Off to the races

No, no. I won't be attending tomorrow's "Run for the Roses" at Churchill Downs. Rather, I'll be running a race of my own: The Wisconsin Half Marathon. I'm expecting to have a slightly slower average pace-per-mile than those horses....

After nine weeks of training, I'm all set up to go! I'll begin at 7 a.m. and hope to finish before 9:00 rolls around. I'll admit I'm a little bit nervous; it's been a rollercoaster training this spring, and if you would've asked me a month ago if I thought I could PR, I wouldn't feel so confident that I could. I definitely feel slower than I was last summer, but I also believe I'm going into the race smarter. I'm hellbent on starting off conservatively and then picking up speed as I go. That's my plan - but let's see if I actually follow it.

Naturally, I've got a few concerns that have been swirling around in my head for the past few days, and they are these:

  •  ZOMG IT IS GOING TO BE POURING RAIN. Yes, sadly, the weather report does not look sunny for the start of the race....nor for the middle, end and post-race celebration. I've seen reports of chances of showers or thunderstorms. Starting when? Why, at 7 a.m. of course. This really is my main concern for tomorrow - it's not a huge deal to run in the rain, but if my shoes and socks get soaked and squelchy, that could mean slowage of pace and possibly blisters on my feet. Not to mention just all-around discomfort for nearly two hours. ON THE OTHER HAND: If I just shut my brain off, continue running and still finish at a respectable time, that is the ultimate badge of badassness, right there. 
  • WHAT IF I DON'T BEAT MY LAST TIME?? Sure, a PR is the ultimate goal for every runner - we're constantly looking to one-up ourselves. I want to PR tomorrow pretty badly, but I don't want to go into the race putting a lot of pressure on myself - I do that way too often and I think it really affects the way I run (and more importantly the way I feel when I run). If I don't get a PR, I don't get a PR. Maybe that means I'll need to run another half this year in order to cross that goal off my list, but at the end of the day, I'll still have run 13.1 miles before many people will be getting out of bed tomorrow morning. And that's something.
  • I AM INJURED. This is true - I am injured. I suffer from pretty regular shin splints, especially on the inside of my left leg. My left leg is susceptible to injury because I was shottily built. My left leg is naturally turned inward, so my foot strike is naturally super wonky - this leads to shin, knee AND hip injuries. HOORAY! THE TRIFECTA! Anyway, right now, my left shin is in some pretty wicked pain - it's pretty strong in about the first two miles of the run, then mostly fades away, but sometimes flares up midway - it always hurts right after a long or fast run. On Wednesday, I had to cut a tempo run short because during my cool-down mile, my shin was killing me. This, my friends, sucks. No one wants to run through pain - and no one wants to possibly injure themselves further by racing on injury. There's nothing I can do about this condition, but I have been stretching, icing and popping inflammation-reducers like crazy this week, so hopefully that will be enough to ward off serious pain.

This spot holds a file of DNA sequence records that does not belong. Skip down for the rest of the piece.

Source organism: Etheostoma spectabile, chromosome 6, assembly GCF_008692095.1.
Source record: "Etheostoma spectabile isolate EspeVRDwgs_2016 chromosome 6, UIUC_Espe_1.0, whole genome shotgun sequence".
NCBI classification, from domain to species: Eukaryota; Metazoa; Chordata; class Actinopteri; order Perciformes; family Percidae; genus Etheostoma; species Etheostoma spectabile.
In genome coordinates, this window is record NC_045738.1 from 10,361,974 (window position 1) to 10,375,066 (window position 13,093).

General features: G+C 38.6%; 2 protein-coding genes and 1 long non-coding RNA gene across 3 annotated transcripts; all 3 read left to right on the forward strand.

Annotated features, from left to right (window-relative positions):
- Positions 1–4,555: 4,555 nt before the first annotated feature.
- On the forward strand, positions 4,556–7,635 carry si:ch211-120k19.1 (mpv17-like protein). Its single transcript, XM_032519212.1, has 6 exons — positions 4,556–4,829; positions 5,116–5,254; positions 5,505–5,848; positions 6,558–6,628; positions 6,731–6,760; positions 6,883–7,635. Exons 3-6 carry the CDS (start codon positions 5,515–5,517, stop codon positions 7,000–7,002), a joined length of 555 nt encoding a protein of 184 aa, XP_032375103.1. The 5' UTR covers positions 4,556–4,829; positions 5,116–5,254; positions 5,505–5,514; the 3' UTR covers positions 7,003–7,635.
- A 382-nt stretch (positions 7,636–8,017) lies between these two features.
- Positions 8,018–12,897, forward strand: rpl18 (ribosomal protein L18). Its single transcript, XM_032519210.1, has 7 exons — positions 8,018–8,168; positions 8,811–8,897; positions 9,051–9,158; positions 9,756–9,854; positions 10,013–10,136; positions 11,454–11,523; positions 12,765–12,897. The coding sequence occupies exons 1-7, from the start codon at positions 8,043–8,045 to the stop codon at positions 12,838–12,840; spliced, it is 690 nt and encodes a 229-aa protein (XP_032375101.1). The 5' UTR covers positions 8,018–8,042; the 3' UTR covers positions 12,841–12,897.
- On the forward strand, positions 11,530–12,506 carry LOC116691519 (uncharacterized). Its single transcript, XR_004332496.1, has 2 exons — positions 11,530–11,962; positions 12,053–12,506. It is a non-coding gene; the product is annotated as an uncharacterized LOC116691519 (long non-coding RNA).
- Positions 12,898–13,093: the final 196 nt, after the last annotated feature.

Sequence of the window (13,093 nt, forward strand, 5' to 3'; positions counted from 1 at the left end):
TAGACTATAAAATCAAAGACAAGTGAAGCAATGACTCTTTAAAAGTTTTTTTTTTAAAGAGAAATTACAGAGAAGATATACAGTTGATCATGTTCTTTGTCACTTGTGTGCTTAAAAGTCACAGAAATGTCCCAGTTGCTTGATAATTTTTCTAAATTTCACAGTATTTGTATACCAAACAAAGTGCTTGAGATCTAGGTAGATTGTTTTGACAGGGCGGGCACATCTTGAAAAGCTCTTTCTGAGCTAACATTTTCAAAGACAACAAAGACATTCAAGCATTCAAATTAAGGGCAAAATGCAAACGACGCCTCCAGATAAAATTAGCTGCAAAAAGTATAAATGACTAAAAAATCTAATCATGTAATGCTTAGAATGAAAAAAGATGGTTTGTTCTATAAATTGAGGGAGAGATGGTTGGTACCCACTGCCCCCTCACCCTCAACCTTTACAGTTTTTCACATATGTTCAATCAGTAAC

• DO NOT GO OUT TOO FAST. This is a Cardinal rule of running that SO many racers break. The excitement of the race, the adrenaline, the bloodthirst for a PR - all of these things lead to taking off too fast right out of the gate. I spent a little time analyzing my splits from the Chicago Half, and realized I did everything wrong: I hit the 5-mile mark in 43 minutes flat (ZOMG STARTING GUN! RUNNING WITH PEOPLE! CROWDS CHEERING FOR ME! ....8:36/mile pace). I hit the 10-mile at 1:29:25 (Dude... where are all of the people? This got hard. Good lord my stomach feels like it's getting stabbed....8:56/mile pace). I finished 13.1 miles in 1:58:24 (THANK GOD THIS IS DONE. YES, I WILL TAKE A COOKIE, BANANA, GRANOLA BAR AND WATER.... GIMME MY MEDAL. I'M OFF TO GO DIE NOW...... 9:02/mile pace). I slowed substantially throughout the race. Tomorrow, I'd like to flip all those average paces around, while shaving some time off each. Either that, or run at a very consistent pace the whole race, and then kick it into gear in the last three miles. I'm going to work hard to slow myself down in the beginning.
  • STOMACH, PLEASE WORK WITH ME. At the Chicago Half, I ran into some... errrr... coffee-induced issues. They kicked in at about mile 8.5 and never really went away. It sucked bigtime and seriously slowed me down. This spring, I've had coffee no less than two hours before every one of my long training runs, and everything has been OK. I plan to sip a little coffee on the drive down to Kenosha tomorrow morning, so I hope history won't repeat itself....
So... there you go: the innermost thoughts of an average runner the day before a race. Each of these concerns have been popping into my head at regular intervals throughout the day, and I just hope I'll be able to get a nerves-free sleep tonight.

Whatever the case, I put in nine weeks of training, got more confident as that training went on, and am ready to cross another race off the list. If nothing else, at least I'll get to go home with a big, metal hunk of cheese around my neck:

Best of  luck to all the other WI Half and Full Marathon racers! Go get 'em! :)

No comments:

Post a Comment

Gimme your two cents or your whole dollar's worth. I wanna know your thoughts!



Related Posts Plugin for WordPress, Blogger...